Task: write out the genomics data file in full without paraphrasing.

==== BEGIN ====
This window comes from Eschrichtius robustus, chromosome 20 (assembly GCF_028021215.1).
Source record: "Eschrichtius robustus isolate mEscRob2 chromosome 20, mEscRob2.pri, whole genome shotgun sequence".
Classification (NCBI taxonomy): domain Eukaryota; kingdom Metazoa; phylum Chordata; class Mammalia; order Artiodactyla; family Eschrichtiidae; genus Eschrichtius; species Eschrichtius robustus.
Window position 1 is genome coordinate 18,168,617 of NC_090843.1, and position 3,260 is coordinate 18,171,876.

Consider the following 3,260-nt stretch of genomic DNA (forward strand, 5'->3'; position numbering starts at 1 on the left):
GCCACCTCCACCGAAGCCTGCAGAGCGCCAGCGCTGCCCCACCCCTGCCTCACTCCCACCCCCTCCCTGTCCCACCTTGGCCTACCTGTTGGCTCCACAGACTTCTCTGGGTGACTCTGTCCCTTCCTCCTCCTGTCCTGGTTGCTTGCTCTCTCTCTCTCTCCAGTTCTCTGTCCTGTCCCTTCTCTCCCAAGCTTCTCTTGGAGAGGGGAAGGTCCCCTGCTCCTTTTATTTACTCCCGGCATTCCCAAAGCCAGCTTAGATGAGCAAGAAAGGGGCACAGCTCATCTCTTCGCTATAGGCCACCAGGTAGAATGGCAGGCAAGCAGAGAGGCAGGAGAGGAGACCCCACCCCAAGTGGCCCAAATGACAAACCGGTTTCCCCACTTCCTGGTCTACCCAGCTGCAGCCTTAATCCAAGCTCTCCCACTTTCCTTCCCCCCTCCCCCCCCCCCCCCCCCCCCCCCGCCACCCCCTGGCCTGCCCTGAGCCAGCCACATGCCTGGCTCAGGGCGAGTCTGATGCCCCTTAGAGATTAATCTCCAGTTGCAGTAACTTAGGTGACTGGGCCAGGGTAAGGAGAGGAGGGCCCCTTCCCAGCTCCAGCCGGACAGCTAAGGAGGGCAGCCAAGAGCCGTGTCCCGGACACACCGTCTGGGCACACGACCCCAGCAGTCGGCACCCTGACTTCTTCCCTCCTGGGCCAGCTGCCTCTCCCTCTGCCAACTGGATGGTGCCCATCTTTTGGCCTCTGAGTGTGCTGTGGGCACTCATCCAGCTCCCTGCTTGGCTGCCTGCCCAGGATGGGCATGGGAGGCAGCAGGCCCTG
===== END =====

This window comes from Eschrichtius robustus, chromosome 20 (assembly GCF_028021215.1).
Source record: "Eschrichtius robustus isolate mEscRob2 chromosome 20, mEscRob2.pri, whole genome shotgun sequence".
Classification (NCBI taxonomy): domain Eukaryota; kingdom Metazoa; phylum Chordata; class Mammalia; order Artiodactyla; family Eschrichtiidae; genus Eschrichtius; species Eschrichtius robustus.
Window position 1 is genome coordinate 18,168,617 of NC_090843.1, and position 3,260 is coordinate 18,171,876.

Consider the following 3,260-nt stretch of genomic DNA (forward strand, 5'->3'; position numbering starts at 1 on the left):
GCCACCTCCACCGAAGCCTGCAGAGCGCCAGCGCTGCCCCACCCCTGCCTCACTCCCACCCCCTCCCTGTCCCACCTTGGCCTACCTGTTGGCTCCACAGACTTCTCTGGGTGACTCTGTCCCTTCCTCCTCCTGTCCTGGTTGCTTGCTCTCTCTCTCTCTCCAGTTCTCTGTCCTGTCCCTTCTCTCCCAAGCTTCTCTTGGAGAGGGGAAGGTCCCCTGCTCCTTTTATTTACTCCCGGCATTCCCAAAGCCAGCTTAGATGAGCAAGAAAGGGGCACAGCTCATCTCTTCGCTATAGGCCACCAGGTAGAATGGCAGGCAAGCAGAGAGGCAGGAGAGGAGACCCCACCCCAAGTGGCCCAAATGACAAACCGGTTTCCCCACTTCCTGGTCTACCCAGCTGCAGCCTTAATCCAAGCTCTCCCACTTTCCTTCCCCCCTCCCCCCCCCCCCCCCCCCCCCCCGCCACCCCCTGGCCTGCCCTGAGCCAGCCACATGCCTGGCTCAGGGCGAGTCTGATGCCCCTTAGAGATTAATCTCCAGTTGCAGTAACTTAGGTGACTGGGCCAGGGTAAGGAGAGGAGGGCCCCTTCCCAGCTCCAGCCGGACAGCTAAGGAGGGCAGCCAAGAGCCGTGTCCCGGACACACCGTCTGGGCACACGACCCCAGCAGTCGGCACCCTGACTTCTTCCCTCCTGGGCCAGCTGCCTCTCCCTCTGCCAACTGGATGGTGCCCATCTTTTGGCCTCTGAGTGTGCTGTGGGCACTCATCCAGCTCCCTGCTTGGCTGCCTGCCCAGGATGGGCATGGGAGGCAGCAGGCCCTG